Headline : What is the GDP deflator?
Gross Domestic product (GDP)
GDP and its calculation
- Gross domestic product (GDP) is the market value of all final goods and services produced within the national borders of a country for a given period of time.
- As per National Income Accounting there are 3 ways to compute GDP:
- Product wise: Calculating the total production of goods and services. Thus total money value added from each of the main economic sector.
- Expenditure wise: Calculating the total expenditure of all the entities.
- Income wise: Calculating the total incomes received by factors of production – labour & capital.
- So, whichever way you take it, each of the estimates, should provide you the same GDP. But all these calculations have errors and in reality we never have one figure.
- The output approach focuses on finding the total output of a nation by directly finding the total value of all goods and services a nation produces.
- Because of the complication of the multiple stages in the production of a good or service, only the final value of a good or service is included in the total output.
- This avoids an issue referred to as double counting, where the total value of a good is included several times in national output, by counting it repeatedly in several stages of production.
- Formula: GDP (gross domestic product) at market price = value of output in an economy in the particular year – intermediate consumption at factor cost = GDP at market price – depreciation + NFIA (net factor income from abroad) – net indirect taxes.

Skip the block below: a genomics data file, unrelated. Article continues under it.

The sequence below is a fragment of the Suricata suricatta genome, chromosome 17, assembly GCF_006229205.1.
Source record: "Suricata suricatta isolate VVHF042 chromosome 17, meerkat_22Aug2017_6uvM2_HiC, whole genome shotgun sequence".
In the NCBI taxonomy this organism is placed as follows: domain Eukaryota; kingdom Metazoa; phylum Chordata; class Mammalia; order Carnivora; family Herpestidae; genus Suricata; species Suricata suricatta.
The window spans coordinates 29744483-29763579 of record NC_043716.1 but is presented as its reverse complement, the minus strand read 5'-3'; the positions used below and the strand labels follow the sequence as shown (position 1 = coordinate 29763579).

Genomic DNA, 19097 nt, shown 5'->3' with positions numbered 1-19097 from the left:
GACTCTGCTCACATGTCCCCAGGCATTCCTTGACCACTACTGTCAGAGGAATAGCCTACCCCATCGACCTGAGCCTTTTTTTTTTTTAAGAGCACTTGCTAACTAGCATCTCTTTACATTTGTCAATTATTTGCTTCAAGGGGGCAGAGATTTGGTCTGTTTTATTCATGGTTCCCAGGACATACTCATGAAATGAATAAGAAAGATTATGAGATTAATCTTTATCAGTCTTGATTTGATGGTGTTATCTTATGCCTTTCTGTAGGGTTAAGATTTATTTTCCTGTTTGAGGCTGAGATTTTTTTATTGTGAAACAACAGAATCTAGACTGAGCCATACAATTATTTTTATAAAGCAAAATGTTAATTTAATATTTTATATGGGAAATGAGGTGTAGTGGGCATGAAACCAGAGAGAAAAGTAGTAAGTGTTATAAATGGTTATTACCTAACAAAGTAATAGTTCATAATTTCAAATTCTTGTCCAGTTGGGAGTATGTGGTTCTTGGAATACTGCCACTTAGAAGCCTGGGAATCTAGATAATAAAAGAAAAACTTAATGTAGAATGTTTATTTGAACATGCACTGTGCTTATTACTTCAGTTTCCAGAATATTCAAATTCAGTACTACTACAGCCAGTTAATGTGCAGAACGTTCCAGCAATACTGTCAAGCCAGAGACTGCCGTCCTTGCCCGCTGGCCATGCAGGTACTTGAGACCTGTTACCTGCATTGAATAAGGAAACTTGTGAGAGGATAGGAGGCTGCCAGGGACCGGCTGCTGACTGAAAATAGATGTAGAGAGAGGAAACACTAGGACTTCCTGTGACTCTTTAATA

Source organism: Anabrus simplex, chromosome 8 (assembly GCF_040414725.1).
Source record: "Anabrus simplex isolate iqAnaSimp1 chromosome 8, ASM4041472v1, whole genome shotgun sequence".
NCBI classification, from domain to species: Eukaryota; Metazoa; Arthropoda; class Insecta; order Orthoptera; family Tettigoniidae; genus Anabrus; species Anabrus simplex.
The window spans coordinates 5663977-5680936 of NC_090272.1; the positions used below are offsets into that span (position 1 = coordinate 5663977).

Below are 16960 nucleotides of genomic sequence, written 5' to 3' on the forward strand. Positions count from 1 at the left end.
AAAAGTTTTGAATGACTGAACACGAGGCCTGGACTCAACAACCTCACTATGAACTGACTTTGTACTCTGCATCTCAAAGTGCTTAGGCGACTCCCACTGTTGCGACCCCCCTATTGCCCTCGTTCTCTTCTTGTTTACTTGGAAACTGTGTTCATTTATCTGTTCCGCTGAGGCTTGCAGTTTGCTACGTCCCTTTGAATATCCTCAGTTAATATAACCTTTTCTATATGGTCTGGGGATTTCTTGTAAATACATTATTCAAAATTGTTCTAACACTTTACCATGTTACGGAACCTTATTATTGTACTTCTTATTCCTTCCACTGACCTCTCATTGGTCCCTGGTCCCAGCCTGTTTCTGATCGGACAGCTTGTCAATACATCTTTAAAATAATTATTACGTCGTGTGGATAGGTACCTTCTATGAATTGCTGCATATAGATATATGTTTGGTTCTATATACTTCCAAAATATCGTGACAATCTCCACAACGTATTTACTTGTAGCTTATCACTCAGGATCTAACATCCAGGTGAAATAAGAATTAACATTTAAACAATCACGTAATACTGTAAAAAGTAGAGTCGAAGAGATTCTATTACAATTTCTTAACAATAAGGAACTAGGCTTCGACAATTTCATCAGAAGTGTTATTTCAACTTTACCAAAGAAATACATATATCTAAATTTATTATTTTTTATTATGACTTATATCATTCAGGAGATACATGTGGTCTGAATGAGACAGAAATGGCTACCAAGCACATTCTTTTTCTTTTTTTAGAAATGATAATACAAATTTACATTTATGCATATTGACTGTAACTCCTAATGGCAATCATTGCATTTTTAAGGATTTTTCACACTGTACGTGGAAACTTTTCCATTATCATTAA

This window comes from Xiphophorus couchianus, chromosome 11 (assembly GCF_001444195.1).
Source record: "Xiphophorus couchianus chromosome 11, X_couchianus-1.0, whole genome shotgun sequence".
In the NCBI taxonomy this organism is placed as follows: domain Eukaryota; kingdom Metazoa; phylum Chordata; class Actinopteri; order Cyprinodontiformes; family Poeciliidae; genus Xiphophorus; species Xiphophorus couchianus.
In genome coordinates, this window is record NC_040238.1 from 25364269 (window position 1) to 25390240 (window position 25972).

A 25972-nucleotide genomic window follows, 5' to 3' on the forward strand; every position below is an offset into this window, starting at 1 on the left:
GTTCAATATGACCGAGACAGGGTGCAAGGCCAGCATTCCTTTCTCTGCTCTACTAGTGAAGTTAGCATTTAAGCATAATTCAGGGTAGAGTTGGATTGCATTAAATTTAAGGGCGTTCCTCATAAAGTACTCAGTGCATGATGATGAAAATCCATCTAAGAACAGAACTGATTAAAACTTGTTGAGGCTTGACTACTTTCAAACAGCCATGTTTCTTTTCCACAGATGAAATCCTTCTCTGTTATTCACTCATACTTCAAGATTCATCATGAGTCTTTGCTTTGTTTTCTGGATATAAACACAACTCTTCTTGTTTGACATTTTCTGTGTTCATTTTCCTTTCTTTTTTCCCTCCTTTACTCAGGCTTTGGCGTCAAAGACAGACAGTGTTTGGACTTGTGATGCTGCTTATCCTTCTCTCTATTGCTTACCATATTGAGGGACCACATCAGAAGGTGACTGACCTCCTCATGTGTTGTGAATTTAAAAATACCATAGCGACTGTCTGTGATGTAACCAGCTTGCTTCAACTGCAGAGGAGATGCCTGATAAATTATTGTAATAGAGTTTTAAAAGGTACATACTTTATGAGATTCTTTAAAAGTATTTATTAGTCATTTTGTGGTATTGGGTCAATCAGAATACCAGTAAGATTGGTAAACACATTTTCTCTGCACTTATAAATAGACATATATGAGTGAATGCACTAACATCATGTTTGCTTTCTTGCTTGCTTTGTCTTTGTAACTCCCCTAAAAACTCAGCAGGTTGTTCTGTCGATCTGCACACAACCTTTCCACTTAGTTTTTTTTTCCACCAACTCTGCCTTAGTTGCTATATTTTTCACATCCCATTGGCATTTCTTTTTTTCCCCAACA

- The expenditure approach attempts to calculate GDP by evaluating the sum of all final good and services purchased in an economy.
- Formula: Y = C + I + G + (X – M); where: C = household consumption expenditures / personal consumption expenditures, I = gross private domestic investment, G = government consumption and gross investment expenditures, X = gross exports of goods and services, and M = gross imports of goods and services.
- The income approach equates the total output of a nation to the total factor income received by residents or citizens of the nation.
- The main types of factor income are employee compensation, interest received net of interest paid etc.
- Formula: GDI (gross domestic income, which should equate to gross domestic product) = Compensation of employees + Net interest + Rental & royalty income + Business cash flow
- The GDP deflator, also called implicit price deflator, is a measure of inflation.
- It is the ratio of the value of goods and services an economy produces in a particular year at current prices to that of prices that prevailed during the base year.
- The formula to find the GDP price deflator: GDP price deflator = (nominal GDP ÷ real GDP) x 100
Real vs nominal GDP:
- Nominal GDP differs from real GDP as the former doesn’t include inflation, while the latter does.
- As a result, nominal GDP will most often be higher than real GDP in an expanding economy.
- GDP price deflator measures the difference between real GDP and nominal GDP.
- This ratio helps show the extent to which the increase in gross domestic product (GDP) has happened on account of higher prices rather than increase in output.
- Since the deflator covers the entire range of goods and services produced in the economy — as against the limited commodity baskets for the wholesale or consumer price indices — it is seen as a more comprehensive measure of inflation.
- Changes in consumption patterns or introduction of goods and services are automatically reflected in the GDP deflator. This allows the GDP deflator to absorb changes to an economy’s consumption or investment patterns.